An Australian dog food blamed for another Chinese health scare

A brand of imported pet food is being pulled off store shelves in China after reports of dogs being sickened by it, a company official said Tuesday.

Natural Pet Corporation, which is the distributor for Optima dog food from Australia, has ordered a recall, according to the company’s general manager in Shanghai, Zhang Haobin.

Reports of sick animals have been coming into Edis Pet Supply Company in Shanghai, a retailer selling Optima dog food, a company representative said. Veterinarians have told Edis of four dogs poisoned by aflatoxin after eating Optima products.

Chinese media reports detail dozens of additional poisonings. Aflatoxin attacks the liver in several animal species.

Although rare in many parts of the world, the fungi that produce aflatoxins can contaminate cereal grains often used in pet foods.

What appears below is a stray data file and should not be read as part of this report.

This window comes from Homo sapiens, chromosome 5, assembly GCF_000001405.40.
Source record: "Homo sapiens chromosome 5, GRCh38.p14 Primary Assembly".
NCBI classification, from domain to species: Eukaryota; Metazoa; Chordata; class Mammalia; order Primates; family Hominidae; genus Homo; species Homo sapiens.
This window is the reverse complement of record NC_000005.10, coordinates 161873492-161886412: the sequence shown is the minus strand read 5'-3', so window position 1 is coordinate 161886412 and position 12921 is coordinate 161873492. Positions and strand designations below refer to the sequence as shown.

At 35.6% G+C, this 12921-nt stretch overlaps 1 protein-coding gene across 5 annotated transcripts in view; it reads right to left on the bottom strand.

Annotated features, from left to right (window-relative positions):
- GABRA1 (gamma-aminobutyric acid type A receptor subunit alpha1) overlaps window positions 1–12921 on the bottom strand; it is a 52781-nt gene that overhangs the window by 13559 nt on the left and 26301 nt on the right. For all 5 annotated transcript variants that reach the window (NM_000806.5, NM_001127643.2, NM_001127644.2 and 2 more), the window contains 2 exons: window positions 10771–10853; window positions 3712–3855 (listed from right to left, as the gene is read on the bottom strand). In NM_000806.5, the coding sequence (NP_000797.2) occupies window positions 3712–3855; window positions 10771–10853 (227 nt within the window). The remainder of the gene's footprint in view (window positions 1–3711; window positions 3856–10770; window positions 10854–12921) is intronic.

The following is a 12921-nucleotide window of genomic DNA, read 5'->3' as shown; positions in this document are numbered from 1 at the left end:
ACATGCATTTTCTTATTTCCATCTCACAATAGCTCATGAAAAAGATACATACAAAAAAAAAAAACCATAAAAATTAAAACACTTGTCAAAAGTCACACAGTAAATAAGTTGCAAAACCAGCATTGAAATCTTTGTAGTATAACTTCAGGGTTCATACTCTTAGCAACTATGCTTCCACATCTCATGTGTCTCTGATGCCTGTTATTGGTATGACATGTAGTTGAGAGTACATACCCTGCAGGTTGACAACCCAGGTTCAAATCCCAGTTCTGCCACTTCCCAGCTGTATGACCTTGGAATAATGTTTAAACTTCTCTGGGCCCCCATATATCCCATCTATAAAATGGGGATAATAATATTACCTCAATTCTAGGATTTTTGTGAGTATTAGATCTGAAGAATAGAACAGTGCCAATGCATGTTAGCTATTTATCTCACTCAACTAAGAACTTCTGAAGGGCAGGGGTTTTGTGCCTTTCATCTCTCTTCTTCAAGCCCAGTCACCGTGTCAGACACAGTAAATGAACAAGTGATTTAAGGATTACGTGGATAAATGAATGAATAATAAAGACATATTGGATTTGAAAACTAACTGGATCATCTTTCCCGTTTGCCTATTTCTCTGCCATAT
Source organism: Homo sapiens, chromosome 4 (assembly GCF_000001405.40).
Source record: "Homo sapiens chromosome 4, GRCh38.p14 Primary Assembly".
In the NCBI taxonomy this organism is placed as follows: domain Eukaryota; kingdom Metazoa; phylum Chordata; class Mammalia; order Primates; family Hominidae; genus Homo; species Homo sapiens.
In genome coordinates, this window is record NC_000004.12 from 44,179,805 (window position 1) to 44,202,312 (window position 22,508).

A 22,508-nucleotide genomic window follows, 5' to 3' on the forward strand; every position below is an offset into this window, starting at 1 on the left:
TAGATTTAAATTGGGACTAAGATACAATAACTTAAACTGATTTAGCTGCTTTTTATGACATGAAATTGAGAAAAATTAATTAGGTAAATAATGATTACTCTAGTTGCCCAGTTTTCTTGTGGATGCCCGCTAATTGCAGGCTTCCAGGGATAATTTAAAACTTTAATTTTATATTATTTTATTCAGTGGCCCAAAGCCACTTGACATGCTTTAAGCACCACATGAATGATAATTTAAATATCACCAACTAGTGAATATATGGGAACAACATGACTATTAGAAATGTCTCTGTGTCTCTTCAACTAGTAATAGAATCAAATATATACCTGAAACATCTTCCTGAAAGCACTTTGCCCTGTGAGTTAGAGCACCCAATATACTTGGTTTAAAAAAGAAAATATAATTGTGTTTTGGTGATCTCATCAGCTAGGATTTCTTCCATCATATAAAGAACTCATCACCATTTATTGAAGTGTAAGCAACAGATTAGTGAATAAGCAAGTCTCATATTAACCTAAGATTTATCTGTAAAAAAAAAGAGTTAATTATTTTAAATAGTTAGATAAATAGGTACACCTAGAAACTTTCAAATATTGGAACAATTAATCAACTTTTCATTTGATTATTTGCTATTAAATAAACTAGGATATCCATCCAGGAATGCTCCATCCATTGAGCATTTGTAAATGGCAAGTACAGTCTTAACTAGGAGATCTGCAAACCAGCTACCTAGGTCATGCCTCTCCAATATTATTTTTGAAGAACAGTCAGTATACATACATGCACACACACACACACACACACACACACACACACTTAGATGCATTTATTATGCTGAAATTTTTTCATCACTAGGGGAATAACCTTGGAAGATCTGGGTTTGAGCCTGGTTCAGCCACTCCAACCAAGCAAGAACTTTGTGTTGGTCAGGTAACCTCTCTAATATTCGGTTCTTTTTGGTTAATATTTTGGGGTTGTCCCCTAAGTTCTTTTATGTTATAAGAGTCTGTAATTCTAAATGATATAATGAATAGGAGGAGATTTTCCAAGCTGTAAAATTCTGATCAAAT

Zhang said Natural Pet Corporation is fully aware of the reports of sick dogs and that the products are being tested.

No results are available at this time, he said.

Although this dog food is imported from Australia, tainted products have been a troubling trend in China. In 2007, the US Food and Drug Administration recalled more than 150 brands of cat and dog food after finding that some pets became ill or died after eating food tainted with melamine.

Contaminated additives used in the pet food came from China.

The chemical is commonly used in coatings and laminates, wood adhesives, fabric coatings, ceiling tiles and flame retardants.

Two Chinese businesses, a US company and top executives of each were indicted by a federal grand jury in February in connection with tainted pet food, which resulted in deaths and serious illnesses in up to thousands of US pets, federal prosecutors said.

There have also been recalls of tainted toys made in China and melamine-contaminated milk killed at least six infants in China last year and sickened nearly 300,000 more.


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